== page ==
Global lost-time incidence rate is down to 0.13 and recordable incidence rate fell to 0.46; total of four fatalities were reported for 2020
To say 2020 was a difficult year for the global drilling industry would be an understatement. The global pandemic led to one of the largest and quickest-hitting economic recessions in modern history, leading to unprecedented lows in oil prices and sharp pullbacks in drilling activity. On top of that, lockdowns created huge headaches around the world in terms of moving rig crews to and from rig sites. In many cases, crews had to stay on the rig for much longer than their usual hitches, sometimes even for months.
Against this backdrop, the industry’s safety achievements are all the more remarkable. In 2020, the worldwide lost-time incidence rate declined by 27.8% to 0.13, compared with 0.18 in 2019, according to the newest IADC Incident Statistics Program (ISP) report. Similarly, the global recordable incidence rate decreased by 25% to 0.46, from 0.64 in 2019. Globally, the LTI and recordables rates for land were 0.19 and 0.63, respectively. Those rates for offshore were 0.07 and 0.29, respectively. A total of 182 LTIs and 655 recordable incidents were reported.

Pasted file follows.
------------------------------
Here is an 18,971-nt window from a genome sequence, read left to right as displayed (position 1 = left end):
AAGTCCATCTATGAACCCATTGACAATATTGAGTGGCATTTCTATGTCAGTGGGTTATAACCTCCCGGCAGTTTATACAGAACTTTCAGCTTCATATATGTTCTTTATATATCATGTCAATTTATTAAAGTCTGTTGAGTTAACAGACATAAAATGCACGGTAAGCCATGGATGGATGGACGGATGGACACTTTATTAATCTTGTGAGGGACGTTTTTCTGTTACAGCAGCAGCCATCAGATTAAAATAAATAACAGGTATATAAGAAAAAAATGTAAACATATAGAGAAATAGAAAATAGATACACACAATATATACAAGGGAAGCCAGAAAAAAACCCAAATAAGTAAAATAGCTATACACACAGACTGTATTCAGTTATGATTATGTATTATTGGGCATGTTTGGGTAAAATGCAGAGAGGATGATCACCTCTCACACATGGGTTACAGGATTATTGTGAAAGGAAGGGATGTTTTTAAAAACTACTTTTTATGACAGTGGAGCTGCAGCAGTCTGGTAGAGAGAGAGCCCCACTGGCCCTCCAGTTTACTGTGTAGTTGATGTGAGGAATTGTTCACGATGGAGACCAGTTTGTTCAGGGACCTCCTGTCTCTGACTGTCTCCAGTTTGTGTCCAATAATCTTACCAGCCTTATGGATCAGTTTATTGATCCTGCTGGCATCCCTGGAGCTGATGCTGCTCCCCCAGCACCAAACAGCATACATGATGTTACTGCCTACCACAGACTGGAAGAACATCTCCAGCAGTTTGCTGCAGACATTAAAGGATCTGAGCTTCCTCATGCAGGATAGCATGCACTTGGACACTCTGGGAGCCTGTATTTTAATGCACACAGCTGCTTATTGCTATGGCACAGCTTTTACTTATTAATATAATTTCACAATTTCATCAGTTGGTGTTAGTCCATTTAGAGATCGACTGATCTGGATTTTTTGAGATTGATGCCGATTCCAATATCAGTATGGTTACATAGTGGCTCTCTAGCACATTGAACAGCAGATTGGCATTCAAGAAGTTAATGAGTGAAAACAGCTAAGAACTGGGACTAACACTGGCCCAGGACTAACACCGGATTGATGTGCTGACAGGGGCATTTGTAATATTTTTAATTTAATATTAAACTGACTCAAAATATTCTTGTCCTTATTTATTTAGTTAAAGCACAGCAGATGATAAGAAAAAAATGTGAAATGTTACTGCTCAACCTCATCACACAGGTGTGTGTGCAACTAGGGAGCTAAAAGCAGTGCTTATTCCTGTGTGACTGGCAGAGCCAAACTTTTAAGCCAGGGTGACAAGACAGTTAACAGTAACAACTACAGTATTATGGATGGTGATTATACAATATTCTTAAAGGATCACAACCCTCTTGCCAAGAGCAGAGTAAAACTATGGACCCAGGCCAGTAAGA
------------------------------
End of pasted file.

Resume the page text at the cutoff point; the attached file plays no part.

In 2020, the industry saw four fatalities, down from eight in 2019.One fatality was an employee who had more than 10 years of service with the company, and two were relatively new employees who had been with the company for more than six months but less than a year. Information about the fourth fatality was not provided to IADC.
The 2020 report, issued by IADC in late July, encompasses data submitted by 75 contractors and representing a total of just over 287 million manhours worked. That compares with more than 360 million manhours worked in 2019, a 20% reduction. The IADC ISP report is calculated based on incidents per 200,000 manhours. Please reference the graphs on these pages for results from the 2020 ISP. DC